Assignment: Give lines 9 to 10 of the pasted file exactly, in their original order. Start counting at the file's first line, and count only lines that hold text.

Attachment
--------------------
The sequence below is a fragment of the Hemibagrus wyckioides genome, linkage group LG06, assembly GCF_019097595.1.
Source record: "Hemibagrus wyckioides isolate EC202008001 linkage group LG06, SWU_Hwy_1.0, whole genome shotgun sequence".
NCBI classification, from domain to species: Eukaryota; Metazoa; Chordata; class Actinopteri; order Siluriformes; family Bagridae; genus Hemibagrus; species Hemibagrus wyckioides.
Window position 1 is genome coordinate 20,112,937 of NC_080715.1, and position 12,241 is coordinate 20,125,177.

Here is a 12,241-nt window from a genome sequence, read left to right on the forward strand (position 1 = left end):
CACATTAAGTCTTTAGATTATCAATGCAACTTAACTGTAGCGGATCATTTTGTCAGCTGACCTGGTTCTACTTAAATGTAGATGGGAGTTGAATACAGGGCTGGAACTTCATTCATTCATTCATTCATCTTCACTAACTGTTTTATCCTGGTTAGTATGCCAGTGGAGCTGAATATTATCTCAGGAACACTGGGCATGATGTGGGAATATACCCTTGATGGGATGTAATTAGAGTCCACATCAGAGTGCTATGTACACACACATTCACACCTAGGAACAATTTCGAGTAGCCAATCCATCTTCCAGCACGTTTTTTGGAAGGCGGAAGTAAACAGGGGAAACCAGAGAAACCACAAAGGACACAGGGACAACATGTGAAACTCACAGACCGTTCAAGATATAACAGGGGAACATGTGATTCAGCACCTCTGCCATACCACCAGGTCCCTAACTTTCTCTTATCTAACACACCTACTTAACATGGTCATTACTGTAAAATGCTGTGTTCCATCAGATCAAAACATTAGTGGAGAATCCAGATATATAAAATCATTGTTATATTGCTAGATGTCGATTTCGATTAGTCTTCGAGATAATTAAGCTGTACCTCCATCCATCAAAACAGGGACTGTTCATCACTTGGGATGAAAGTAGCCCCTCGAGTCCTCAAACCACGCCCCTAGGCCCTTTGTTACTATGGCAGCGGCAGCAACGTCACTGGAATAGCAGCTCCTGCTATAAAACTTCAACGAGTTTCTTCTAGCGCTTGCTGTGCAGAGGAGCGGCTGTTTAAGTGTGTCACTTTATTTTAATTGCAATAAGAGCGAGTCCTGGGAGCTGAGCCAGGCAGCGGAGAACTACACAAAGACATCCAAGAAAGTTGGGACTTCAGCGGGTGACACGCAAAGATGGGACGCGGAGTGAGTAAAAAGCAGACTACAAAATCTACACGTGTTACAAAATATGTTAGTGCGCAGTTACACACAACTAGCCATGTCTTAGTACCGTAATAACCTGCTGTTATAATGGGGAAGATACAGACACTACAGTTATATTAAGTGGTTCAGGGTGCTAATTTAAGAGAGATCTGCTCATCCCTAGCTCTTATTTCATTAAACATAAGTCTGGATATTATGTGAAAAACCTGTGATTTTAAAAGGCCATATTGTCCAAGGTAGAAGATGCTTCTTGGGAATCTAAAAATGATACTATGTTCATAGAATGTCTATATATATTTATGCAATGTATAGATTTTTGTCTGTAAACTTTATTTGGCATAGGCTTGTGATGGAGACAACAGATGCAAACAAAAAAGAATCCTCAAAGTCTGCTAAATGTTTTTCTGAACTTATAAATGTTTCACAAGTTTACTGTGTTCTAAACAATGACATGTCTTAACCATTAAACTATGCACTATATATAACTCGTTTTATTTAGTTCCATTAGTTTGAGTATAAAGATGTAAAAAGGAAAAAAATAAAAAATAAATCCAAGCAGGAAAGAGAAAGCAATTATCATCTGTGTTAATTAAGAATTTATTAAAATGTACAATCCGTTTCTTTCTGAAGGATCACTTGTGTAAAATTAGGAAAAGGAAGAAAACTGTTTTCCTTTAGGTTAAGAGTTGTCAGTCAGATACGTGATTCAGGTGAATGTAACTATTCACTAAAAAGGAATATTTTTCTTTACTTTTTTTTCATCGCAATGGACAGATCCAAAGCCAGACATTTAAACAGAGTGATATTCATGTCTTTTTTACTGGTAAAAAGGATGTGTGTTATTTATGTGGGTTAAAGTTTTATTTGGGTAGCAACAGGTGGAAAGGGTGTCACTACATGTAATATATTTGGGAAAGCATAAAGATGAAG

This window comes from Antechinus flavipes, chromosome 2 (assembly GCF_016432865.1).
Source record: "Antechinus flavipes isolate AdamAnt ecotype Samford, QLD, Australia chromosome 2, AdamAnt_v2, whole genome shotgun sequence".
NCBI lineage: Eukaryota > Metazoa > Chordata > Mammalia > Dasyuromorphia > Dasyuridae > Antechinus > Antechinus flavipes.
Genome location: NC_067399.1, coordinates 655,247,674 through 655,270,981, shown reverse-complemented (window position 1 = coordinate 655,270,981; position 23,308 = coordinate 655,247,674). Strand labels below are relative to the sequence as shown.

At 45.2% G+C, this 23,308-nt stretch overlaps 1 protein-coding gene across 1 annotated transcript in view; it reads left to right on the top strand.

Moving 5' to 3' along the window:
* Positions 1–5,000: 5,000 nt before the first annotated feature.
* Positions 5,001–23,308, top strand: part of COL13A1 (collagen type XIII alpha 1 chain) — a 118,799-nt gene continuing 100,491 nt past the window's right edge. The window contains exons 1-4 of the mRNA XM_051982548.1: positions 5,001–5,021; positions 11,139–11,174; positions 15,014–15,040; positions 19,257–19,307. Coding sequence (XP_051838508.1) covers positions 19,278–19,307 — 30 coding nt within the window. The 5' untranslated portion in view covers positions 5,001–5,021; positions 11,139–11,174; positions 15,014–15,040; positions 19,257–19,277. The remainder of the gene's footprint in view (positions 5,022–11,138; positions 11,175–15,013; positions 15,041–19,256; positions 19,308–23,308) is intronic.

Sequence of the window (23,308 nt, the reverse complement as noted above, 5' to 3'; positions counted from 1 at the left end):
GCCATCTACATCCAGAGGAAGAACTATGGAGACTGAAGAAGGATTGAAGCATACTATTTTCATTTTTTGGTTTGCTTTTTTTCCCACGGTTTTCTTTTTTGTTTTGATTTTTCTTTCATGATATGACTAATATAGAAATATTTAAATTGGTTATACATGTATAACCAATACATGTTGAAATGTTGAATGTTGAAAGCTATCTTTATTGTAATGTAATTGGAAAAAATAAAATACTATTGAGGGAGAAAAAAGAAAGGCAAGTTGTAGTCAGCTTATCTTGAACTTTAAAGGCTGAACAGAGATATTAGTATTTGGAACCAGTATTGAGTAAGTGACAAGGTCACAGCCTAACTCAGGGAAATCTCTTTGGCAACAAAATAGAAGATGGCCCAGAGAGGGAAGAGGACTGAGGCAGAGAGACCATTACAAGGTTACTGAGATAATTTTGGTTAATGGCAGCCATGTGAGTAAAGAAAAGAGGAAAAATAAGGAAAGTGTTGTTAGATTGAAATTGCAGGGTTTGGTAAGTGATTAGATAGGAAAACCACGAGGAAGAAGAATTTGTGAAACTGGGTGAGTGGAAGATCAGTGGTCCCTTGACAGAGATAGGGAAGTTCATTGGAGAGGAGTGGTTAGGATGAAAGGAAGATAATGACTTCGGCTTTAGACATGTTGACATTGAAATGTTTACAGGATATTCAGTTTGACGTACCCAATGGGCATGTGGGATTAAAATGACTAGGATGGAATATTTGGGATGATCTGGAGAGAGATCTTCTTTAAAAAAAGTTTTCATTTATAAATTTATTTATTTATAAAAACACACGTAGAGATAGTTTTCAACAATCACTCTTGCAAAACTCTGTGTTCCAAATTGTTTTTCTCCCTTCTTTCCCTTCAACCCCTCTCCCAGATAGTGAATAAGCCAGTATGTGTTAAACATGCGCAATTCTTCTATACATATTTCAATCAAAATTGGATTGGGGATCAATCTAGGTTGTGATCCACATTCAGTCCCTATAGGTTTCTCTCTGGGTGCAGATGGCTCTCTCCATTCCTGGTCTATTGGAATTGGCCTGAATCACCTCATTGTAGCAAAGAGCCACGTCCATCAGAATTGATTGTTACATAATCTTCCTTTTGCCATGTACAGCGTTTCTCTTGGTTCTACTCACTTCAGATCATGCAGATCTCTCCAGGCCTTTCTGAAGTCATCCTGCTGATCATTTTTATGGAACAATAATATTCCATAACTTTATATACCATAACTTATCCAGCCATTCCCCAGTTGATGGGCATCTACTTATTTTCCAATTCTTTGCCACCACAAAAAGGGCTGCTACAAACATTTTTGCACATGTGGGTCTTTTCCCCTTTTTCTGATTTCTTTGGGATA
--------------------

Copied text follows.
NCBI lineage: Eukaryota > Metazoa > Chordata > Mammalia > Dasyuromorphia > Dasyuridae > Antechinus > Antechinus flavipes.
Genome location: NC_067399.1, coordinates 655,247,674 through 655,270,981, shown reverse-complemented (window position 1 = coordinate 655,270,981; position 23,308 = coordinate 655,247,674). Strand labels below are relative to the sequence as shown.